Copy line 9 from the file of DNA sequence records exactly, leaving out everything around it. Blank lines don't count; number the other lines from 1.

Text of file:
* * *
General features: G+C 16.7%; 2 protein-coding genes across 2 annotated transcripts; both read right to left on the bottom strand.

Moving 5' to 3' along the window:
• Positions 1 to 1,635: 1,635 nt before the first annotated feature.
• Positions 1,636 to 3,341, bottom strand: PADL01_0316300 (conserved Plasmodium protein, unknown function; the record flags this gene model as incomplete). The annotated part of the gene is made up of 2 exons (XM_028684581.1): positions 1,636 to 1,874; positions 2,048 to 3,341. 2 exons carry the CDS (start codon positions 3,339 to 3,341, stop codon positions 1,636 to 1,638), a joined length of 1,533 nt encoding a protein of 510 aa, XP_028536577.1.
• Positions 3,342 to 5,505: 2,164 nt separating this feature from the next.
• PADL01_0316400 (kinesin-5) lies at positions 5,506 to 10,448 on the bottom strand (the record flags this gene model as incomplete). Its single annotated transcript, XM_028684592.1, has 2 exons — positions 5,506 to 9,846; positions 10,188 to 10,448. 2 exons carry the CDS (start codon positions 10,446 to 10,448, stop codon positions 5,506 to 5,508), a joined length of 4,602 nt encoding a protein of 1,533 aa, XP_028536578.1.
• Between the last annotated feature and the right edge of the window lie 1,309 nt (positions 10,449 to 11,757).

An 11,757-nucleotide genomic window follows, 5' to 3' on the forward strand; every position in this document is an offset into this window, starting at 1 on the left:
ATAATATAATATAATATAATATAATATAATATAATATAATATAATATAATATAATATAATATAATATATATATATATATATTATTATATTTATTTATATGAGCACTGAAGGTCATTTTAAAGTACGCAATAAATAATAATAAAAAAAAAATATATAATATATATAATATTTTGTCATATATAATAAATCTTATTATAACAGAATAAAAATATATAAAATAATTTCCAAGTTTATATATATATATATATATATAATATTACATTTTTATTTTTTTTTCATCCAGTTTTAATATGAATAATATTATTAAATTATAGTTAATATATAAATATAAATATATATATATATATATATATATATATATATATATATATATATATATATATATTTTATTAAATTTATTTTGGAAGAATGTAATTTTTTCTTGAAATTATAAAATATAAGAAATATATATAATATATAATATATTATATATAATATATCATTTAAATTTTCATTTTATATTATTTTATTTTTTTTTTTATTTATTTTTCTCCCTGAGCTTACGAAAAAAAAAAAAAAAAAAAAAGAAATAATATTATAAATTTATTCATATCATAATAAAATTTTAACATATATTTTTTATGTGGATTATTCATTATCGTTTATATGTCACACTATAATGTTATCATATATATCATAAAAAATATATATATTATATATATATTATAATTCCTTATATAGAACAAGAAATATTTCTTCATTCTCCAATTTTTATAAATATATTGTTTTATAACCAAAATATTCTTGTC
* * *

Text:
ATAATATAATATAATATAATATAATATAATATAATATAATATAATATAATATAATATAATATAATATATATATATATATATTATTATATTTATTTATATGAGCACTGAAGGTCATTTTAAAGTACGCAATAAATAATAATAAAAAAAAAATATATAATATATATAATATTTTGTCATATATAATAAATCTTATTATAACAGAATAAAAATATATAAAATAATTTCCAAGTTTATATATATATATATATATATAATATTACATTTTTATTTTTTTTTCATCCAGTTTTAATATGAATAATATTATTAAATTATAGTTAATATATAAATATAAATATATATATATATATATATATATATATATATATATATATATATATATATATATTTTATTAAATTTATTTTGGAAGAATGTAATTTTTTCTTGAAATTATAAAATATAAGAAATATATATAATATATAATATATTATATATAATATATCATTTAAATTTTCATTTTATATTATTTTATTTTTTTTTTTATTTATTTTTCTCCCTGAGCTTACGAAAAAAAAAAAAAAAAAAAAAGAAATAATATTATAAATTTATTCATATCATAATAAAATTTTAACATATATTTTTTATGTGGATTATTCATTATCGTTTATATGTCACACTATAATGTTATCATATATATCATAAAAAATATATATATTATATATATATTATAATTCCTTATATAGAACAAGAAATATTTCTTCATTCTCCAATTTTTATAAATATATTGTTTTATAACCAAAATATTCTTGTC